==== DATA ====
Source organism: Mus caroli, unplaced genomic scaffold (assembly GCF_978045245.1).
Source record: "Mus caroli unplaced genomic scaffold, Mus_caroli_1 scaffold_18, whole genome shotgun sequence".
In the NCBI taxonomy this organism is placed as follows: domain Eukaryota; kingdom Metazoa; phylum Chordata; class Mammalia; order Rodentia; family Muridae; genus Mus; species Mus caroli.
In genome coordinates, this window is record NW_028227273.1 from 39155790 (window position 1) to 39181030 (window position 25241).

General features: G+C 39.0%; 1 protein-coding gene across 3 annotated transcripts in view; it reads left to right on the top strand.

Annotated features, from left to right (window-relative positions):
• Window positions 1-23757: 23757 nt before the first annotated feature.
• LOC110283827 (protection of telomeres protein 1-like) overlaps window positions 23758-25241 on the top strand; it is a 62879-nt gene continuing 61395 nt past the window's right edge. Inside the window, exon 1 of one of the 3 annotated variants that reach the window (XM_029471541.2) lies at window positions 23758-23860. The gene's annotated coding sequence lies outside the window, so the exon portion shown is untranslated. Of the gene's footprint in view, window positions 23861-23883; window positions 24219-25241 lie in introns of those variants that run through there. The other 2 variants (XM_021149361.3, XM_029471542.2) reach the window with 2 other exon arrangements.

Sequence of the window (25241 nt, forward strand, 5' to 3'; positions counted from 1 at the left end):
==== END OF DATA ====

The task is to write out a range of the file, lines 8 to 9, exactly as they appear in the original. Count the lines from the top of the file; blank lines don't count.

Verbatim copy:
• LOC110283827 (protection of telomeres protein 1-like) overlaps window positions 23758-25241 on the top strand; it is a 62879-nt gene continuing 61395 nt past the window's right edge. Inside the window, exon 1 of one of the 3 annotated variants that reach the window (XM_029471541.2) lies at window positions 23758-23860. The gene's annotated coding sequence lies outside the window, so the exon portion shown is untranslated. Of the gene's footprint in view, window positions 23861-23883; window positions 24219-25241 lie in introns of those variants that run through there. The other 2 variants (XM_021149361.3, XM_029471542.2) reach the window with 2 other exon arrangements.

Sequence of the window (25241 nt, forward strand, 5' to 3'; positions counted from 1 at the left end):